For photographic negatives, the areas of the film receiving no exposure have a minimum density called Dmin. Dmin is also sometimes referred to as mask or base density. Underexposed film images typically have image areas containing Dmin. It is common to use the value of Dmin in the processing of digital images for the purpose of improving image quality. For example, in U.S. Pat. No. 5,081,485 issued Jan. 14, 1992, Terashita describes a method of using a mask density to improve the exposure estimate for an image. To this end, the mask density is subtracted from the average density. This increases the robustness of the determined color balance by decreasing the variability between different color negative films. However, Terashita's method does not ensure that regions of an image sensing device receiving little or no light exposure are specially handled to reduce the sharpening of noise.

It is occasionally desirable to sharpen different regions or pixels of the image by different amounts. For example, is it has been suggested that it is desirable to sharpen the pixels representing human faces to a lesser degree than pixels representing a building. For example, in U.S. Pat. No. 5,682,443 issued Oct. 28, 1997, Gouch et al. describe the modification of the gain of the unsharp mask based on the color of a pixel (and the color of the surrounding neighborhood). Gouch does not consider the undesirable noise amplification of Dmin regions that accompanies the image sharpening.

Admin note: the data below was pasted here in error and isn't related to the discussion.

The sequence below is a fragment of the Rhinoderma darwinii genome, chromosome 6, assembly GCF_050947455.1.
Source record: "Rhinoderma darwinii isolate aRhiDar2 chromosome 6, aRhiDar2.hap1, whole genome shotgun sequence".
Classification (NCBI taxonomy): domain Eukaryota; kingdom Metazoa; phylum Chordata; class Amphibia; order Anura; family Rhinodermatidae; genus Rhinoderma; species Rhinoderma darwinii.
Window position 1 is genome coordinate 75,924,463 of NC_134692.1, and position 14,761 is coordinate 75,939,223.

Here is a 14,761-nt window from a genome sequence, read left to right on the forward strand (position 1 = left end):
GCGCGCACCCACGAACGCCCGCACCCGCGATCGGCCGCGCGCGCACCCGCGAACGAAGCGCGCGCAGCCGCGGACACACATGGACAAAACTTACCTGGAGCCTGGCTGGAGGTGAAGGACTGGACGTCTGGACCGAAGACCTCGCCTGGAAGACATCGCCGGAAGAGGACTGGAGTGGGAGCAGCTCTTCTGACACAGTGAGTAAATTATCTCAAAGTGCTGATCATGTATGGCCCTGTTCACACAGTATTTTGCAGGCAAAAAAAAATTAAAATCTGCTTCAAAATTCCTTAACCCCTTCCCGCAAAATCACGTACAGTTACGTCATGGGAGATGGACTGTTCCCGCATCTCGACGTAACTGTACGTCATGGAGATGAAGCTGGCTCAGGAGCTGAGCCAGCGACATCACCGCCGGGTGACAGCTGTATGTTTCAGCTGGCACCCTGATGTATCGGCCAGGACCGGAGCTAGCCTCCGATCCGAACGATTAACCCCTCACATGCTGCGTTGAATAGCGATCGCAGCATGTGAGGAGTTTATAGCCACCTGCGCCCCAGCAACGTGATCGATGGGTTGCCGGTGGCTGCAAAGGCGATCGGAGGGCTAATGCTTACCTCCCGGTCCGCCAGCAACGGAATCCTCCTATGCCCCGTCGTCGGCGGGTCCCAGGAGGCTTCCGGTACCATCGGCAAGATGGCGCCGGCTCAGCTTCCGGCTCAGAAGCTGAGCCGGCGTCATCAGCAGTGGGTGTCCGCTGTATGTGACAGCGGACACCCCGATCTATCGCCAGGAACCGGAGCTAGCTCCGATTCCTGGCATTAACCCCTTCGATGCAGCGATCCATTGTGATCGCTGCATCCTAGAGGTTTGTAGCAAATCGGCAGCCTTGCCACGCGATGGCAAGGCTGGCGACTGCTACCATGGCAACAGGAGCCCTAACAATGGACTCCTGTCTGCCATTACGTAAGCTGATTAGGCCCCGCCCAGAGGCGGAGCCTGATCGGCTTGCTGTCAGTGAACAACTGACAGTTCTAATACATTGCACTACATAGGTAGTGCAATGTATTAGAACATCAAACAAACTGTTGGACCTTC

Alternatively, in U.S. Pat. No. 4,571,635 issued Feb. 18, 1986, Mahmoodi et al. teach a method of deriving a gain factor β that is used to scale the high frequency information of the digital image depending on the standard deviation of the image pixels within a neighborhood. In addition, in U.S. Pat. No. 5,081,692 issued Jan. 14, 1992, Kwon et al. teach that a gain factor β is based on a center weighted variance calculation. In U.S. Pat. No. 4,761,819 issued Aug. 2, 1988, Denison et al. describe a method where the gain factor of an unsharp mask is dependent on both a local variance calculation and a noise statistic. While these methods do indeed sharpen the image while attempting to minimize noise amplification, they are computationally complex. In addition, these methods do not explicitly consider the Dmin region of the image, and therefore some Dmin noise is amplified.